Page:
3. AtMyb7, a subgroup 4 R2R3 Myb, negatively regulates ABA-induced inhibition of seed germination by blocking the expression of the bZIP transcription factor ABI5

      JUN HYEOK KIM, WOO YOUNG HYUN, HOAI NGUYEN NGUYEN, CHAN YOUNG JEONG, LIMING XIONG, SUK-WHAN HONG and HOJOUNG LEE

      Article first published online: 27 AUG 2014 | DOI: 10.1111/pce.12415

      Various Myb proteins have been shown to perform crucial roles in plants, including primary and secondary metabolism, regulation of cell fate and identity, regulation of development, and in the responses to biotic and abiotic stresses. Although 126 R2R3 Myb proteins (with 2 Myb repeats) have been found in Arabidopsis, a full understanding of the function of most of these proteins is lacking. We used molecular biological and genetic analyses to characterize the function of AtMyb7. qRT-PCR was used to determine the levels of stress response gene transcripts in wild-type and atmyb7 plants. We found that Arabidopsis AtMyb7 plays a critical role in seed germination. atmyb7 showed a lower germination rate than wild-type under high salt and abscisic acid (ABA) stress conditions. Furthermore, AtMyb7 pro-GUS seeds showed different expression patterns in response to variations in the seed imbibition period. AtMyb7 negatively controls the expression of the gene encoding the bZIP transcription factor ABI5, which is a key transcription factor in ABA signaling and serves as a crucial regulator of germination inhibition in Arabidopsis.

    4. Jasmonic acid signalling mediates resistance of the wild tobacco Nicotiana attenuata to its native Fusarium, but not Alternaria, fungal pathogens

      VAN THI LUU, STEFAN SCHUCK, SANG-GYU KIM, ARNE WEINHOLD and IAN T. BALDWIN

      Article first published online: 27 AUG 2014 | DOI: 10.1111/pce.12416

      Our study examines the phytohormone-mediated signaling responses of the wild tobacco plant to its native fungal pathogens and provides insights into the dynamics of pathogen attack in a natural environment. Three native fungal pathogen species of F usarium and A lternaria induce different salicylic and jasmonic acid responses in their wild tobacco host plant, which results in disease symptoms characteristic for each pathogen. By using transgenic lines, the trade-offs between JA- and SA- mediated defense responses was analyzed in a situation in which plants were under attack from hemi-biotrophic F usarium species (SA-mediated response) and necrotrophic A lternaria species (JA-mediated response).

    5. High light decreases xylem contribution to fruit growth in tomato

      JOCHEN HANSSENS, TOM DE SWAEF and KATHY STEPPE

      Article first published online: 27 AUG 2014 | DOI: 10.1111/pce.12411

      Recent contradicting evidence on the contribution of xylem and phloem to fruit growth in tomato urges the need for a better understanding of the mechanisms involved in fruit growth, and how these are affected by environmental factors. In this manuscript we demonstrate that decreasing light intensity by shading significantly increased the relative xylem contribution to tomato fruit growth. Plants growing under low light intensity were able to maintain a stronger water potential gradient between stem and fruits, thereby promoting xylem influx. Being able to manipulate contributions of xylem and phloem by changing light intensity is important to further improve fruit quality.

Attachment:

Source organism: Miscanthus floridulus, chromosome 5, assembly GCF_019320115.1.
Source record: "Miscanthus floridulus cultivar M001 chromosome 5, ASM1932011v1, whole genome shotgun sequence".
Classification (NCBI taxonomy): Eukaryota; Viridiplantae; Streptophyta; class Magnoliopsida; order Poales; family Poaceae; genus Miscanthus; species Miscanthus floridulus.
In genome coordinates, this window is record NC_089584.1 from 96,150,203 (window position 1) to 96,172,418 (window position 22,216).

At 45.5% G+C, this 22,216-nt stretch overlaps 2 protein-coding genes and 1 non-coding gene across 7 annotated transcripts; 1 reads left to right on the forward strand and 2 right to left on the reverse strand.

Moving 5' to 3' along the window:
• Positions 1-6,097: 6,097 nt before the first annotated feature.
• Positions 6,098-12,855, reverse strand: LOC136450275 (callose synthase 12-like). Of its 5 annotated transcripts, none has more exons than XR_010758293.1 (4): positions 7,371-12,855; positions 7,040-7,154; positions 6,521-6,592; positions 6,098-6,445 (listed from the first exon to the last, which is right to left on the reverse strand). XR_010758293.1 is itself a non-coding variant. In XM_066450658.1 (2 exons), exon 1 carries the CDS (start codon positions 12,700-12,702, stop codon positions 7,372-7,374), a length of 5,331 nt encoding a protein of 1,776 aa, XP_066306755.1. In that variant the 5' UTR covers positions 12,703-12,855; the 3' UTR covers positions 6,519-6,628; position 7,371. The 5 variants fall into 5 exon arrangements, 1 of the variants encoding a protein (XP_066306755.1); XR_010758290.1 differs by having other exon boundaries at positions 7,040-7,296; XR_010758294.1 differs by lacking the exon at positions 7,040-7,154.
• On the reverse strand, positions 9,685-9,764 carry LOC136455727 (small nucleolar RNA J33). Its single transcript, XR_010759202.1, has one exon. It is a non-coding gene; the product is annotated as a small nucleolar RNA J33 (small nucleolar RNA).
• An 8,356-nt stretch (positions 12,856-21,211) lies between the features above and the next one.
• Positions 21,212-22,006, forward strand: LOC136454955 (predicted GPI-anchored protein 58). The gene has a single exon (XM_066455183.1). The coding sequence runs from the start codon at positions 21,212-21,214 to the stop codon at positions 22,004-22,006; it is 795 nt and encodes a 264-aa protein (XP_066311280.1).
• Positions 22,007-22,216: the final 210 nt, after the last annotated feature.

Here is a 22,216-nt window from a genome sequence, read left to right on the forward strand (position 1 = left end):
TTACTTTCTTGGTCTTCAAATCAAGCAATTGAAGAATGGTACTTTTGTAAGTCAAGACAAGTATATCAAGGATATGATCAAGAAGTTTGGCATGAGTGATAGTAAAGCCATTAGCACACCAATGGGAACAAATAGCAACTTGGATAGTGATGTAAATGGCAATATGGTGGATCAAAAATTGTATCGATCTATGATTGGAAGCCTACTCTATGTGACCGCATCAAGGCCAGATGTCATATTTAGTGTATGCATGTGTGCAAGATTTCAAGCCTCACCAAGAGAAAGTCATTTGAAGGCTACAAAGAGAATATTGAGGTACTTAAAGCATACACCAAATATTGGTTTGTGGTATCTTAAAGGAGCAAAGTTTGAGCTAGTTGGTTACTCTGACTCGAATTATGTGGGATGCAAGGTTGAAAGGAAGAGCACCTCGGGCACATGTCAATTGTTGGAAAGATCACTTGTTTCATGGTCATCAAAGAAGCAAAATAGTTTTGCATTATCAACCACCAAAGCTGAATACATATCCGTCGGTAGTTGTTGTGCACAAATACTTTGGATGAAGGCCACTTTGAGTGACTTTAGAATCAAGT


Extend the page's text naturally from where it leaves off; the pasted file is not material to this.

6. ZmCPK1, a calcium-independent kinase member of the Zea mays CDPK gene family, functions as a negative regulator in cold stress signalling

      PHILIPP WECKWERTH, BRITTA EHLERT and TINA ROMEIS

      Article first published online: 22 AUG 2014 | DOI: 10.1111/pce.12414

      Our manuscript extends the characterization of the maize CDPK gene family by the identification of so far undescribed isoforms as well as by compiling all existing information about this gene family (Table I). Two CDPK isoforms, ZmCPK1 and ZmCPK25, were functionally described in the maize cold stress response where Zmcpk1 gene expression is up-regulated by cold exposure while Zmcpk25 is repressed. Upon ectopic expression of the biochemical active, but not of kinase-deficient, ZmCPK1 protein cold-inducible marker gene Zmerf3 is repressed. Consistent with a role as negative regulator of the plant cold stress response transgenic ZmCPK1 Arabidopsis display altered acclimation-induced freezing tolerance. Biochemical analysis reveals low but constitutive and calcium-independent protein kinase activity for ZmCPK1. Our data identify ZmCPK1 as a negative regulator of the maize cold stress response whose function is controlled on transcriptional level rather than by post-translational modification through calcium binding.

    7. Involvement of chlororespiration in chilling stress in the tropical species Spathiphyllum wallisii

      MARÍA V. SEGURA and MARÍA J. QUILES

      Article first published online: 22 AUG 2014 | DOI: 10.1111/pce.12406

      The present paper provides new data on the up-regulation, in response to chilling stress under high illumination, of the two enzymes of chlororespiration (the chloroplast NDH complex and the plastid terminal oxidase) and the PGR5 polypeptide, an essential component of the photosynthetic cyclic electron flow sensitive to antimycin A, in a plant species of tropical origin.